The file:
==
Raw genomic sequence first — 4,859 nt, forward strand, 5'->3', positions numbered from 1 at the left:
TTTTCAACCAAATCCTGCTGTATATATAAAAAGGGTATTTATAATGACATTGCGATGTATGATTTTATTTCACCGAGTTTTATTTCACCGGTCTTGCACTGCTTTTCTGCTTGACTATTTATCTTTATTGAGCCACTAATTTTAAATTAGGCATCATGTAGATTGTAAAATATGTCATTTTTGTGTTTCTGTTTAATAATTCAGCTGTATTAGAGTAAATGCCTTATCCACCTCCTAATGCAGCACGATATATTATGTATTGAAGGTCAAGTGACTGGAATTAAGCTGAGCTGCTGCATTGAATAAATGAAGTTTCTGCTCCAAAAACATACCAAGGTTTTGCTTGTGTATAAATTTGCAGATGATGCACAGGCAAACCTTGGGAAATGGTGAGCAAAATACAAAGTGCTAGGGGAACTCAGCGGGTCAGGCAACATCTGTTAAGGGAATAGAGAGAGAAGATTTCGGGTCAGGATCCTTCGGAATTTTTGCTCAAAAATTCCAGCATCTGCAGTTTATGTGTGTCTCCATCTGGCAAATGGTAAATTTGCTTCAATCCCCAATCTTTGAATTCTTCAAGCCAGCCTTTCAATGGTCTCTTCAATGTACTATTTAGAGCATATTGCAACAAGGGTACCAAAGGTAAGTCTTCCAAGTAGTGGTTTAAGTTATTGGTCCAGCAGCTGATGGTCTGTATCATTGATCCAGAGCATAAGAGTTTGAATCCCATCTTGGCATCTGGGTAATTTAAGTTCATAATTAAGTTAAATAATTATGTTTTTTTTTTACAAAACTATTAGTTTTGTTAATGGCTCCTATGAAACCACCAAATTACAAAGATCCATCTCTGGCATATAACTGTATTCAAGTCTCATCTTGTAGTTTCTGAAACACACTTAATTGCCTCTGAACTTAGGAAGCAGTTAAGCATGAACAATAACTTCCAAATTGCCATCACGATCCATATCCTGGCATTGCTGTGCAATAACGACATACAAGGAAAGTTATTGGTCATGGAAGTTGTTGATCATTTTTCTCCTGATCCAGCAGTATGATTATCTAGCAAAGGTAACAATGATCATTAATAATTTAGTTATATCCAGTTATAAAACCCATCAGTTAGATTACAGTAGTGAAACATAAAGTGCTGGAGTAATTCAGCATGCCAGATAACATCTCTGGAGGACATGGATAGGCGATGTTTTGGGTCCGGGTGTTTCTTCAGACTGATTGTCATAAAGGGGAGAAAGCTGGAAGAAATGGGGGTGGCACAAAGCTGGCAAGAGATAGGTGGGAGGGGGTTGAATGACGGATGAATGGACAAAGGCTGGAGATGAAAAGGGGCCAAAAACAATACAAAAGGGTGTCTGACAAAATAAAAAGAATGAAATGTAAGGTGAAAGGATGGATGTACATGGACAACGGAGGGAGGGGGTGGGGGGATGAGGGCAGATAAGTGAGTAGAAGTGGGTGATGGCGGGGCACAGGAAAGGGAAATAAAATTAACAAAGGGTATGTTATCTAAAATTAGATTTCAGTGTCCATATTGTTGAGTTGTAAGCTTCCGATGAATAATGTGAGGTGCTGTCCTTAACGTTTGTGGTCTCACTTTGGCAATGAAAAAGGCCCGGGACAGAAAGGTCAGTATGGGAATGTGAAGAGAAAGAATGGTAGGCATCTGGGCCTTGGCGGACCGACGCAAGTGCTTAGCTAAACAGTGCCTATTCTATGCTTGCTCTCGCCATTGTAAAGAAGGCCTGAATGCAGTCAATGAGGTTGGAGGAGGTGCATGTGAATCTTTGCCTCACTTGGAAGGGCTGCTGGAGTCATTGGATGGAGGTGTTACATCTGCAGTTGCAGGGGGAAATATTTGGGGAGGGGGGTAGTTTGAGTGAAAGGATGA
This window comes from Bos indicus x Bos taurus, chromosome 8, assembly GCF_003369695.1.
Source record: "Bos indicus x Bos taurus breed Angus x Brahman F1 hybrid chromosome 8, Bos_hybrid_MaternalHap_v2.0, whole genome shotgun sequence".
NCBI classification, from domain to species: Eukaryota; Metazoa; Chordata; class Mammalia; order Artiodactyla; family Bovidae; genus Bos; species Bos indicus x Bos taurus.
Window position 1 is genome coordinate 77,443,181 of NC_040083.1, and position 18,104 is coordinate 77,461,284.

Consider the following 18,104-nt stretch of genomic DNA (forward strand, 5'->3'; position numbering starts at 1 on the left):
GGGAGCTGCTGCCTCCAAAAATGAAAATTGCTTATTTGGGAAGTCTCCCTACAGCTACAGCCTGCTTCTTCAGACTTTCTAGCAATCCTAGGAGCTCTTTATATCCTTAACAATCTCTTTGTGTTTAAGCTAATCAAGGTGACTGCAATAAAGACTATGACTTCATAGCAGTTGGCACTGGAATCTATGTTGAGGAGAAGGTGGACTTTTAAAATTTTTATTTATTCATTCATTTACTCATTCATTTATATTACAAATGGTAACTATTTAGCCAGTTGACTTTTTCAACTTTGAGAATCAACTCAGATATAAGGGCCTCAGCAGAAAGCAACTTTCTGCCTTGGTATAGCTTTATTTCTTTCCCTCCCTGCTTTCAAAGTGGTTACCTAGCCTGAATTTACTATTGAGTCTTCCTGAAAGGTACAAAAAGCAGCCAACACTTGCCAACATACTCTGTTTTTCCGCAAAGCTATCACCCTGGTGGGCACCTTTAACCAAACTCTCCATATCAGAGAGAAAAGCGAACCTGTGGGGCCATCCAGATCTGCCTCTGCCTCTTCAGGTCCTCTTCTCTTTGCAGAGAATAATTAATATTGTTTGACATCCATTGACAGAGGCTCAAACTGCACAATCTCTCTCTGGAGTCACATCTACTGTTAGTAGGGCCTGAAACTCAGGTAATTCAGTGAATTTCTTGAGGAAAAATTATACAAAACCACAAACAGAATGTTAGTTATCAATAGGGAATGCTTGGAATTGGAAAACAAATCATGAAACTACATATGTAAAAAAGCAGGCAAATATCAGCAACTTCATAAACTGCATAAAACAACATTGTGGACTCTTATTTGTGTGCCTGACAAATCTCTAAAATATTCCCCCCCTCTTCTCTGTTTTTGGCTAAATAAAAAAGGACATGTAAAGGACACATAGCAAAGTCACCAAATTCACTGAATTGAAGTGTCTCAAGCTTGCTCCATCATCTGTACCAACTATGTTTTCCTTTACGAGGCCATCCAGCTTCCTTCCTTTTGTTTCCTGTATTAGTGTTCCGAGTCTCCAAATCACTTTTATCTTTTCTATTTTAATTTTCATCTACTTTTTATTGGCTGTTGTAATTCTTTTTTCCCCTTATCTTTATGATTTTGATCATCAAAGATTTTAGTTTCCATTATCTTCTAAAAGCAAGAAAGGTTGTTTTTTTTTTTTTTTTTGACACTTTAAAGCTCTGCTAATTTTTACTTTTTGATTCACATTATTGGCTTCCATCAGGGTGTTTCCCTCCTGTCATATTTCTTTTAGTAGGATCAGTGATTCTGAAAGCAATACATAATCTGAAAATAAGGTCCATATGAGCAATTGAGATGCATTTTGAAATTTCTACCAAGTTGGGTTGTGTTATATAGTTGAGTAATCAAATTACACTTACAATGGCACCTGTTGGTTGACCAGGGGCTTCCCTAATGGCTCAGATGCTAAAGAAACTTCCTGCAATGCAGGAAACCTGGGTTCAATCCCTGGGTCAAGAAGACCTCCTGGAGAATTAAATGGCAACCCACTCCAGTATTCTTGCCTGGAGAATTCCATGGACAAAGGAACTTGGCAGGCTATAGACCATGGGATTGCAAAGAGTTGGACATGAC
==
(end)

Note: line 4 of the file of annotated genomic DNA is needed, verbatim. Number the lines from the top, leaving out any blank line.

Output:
Source record: "Bos indicus x Bos taurus breed Angus x Brahman F1 hybrid chromosome 8, Bos_hybrid_MaternalHap_v2.0, whole genome shotgun sequence".